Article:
What Does the Study From the Journal of the American Medical Association Mean For Cannabis
The Journal of the American Medical Association recently released a study that explained prescription opioids are cannot manage America’s persistent pain problem. The research study went on to state that Tylenol is just as good as Vicodin at assisting the over 100 million Americans that contend with routine persistent pain.
The medical neighborhood needs to find a service to the chronic pain concern facing the nation and if opioids and acetaminophen can not do it, cannabis is the next rational choice. Medical marijuana has many supporters that offer testaments on the relief they obtain from their chronic pain with cannabis. In states that have a legal medical cannabis program, persistent pain is often on the list of certifying conditions.
A study released in the Journal of the American Medical Association compared opioids (Vicodin, oxycodone, and fentanyl) to non-opioids (Tylenol, ibuprofen, and nerve blockers) to see if they were much better at dealing with persistent back, hip, or knee discomfort. The response was clear: They were not. “Treatment with opioids was not superior to treatment with non-opioids for improving pain-related function over 12 months,” the study reads. “Results do not support initiation of opioid treatment for moderate to severe chronic back pain or hip or knee osteoarthritis pain.”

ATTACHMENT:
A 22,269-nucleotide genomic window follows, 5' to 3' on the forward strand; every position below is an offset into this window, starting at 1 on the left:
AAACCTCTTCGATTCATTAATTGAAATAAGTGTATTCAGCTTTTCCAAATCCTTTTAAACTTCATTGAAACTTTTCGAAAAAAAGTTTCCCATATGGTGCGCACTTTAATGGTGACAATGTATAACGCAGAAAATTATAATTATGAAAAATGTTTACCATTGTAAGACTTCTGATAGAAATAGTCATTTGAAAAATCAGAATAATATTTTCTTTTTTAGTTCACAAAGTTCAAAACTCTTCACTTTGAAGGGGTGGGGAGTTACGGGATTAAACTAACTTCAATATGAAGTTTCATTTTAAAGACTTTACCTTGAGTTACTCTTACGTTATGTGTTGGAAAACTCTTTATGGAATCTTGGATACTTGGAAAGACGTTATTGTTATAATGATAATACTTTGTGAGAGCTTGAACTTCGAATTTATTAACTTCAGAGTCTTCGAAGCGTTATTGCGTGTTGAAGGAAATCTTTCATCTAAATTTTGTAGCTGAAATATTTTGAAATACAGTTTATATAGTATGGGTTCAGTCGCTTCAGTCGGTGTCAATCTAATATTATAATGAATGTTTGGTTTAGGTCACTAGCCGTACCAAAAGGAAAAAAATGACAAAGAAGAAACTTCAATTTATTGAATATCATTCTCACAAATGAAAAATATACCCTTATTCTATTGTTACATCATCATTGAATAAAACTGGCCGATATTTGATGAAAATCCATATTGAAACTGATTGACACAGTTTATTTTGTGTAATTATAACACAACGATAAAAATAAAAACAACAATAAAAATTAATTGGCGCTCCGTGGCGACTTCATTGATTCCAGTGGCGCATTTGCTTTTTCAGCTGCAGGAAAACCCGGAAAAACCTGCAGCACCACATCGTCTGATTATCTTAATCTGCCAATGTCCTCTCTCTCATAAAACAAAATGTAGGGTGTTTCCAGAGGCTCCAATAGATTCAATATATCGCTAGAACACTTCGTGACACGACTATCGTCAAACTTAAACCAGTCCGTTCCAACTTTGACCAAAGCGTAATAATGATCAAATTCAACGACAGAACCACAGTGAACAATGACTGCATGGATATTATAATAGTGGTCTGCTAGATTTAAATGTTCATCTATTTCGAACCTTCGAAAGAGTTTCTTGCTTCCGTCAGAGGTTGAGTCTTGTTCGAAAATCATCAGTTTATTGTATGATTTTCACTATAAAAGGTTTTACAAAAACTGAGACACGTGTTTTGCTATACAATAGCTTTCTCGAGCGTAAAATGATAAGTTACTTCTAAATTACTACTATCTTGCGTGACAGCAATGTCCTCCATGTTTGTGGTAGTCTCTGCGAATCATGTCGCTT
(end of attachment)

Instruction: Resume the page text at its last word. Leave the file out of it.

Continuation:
The news is a major blow for pharmaceutical companies like Purdue Pharma, who have made billions through prescription painkillers, but it’s even worse news for those suffering the effects of persistent discomfort. The question it leaves behind: If opioids aren’t the response to chronic pain, exactly what is?
For a growing number of medical professionals, the answer can be found in the type of another less unsafe drug: marijuana. This past November, 3 physicians in Illinois started a campaign called Physicians Against Injurious Narcotics, or PAIN, which aims to expand the state’s medical marijuana program to enable anybody that gets approved for opioids to likewise qualify for cannabis.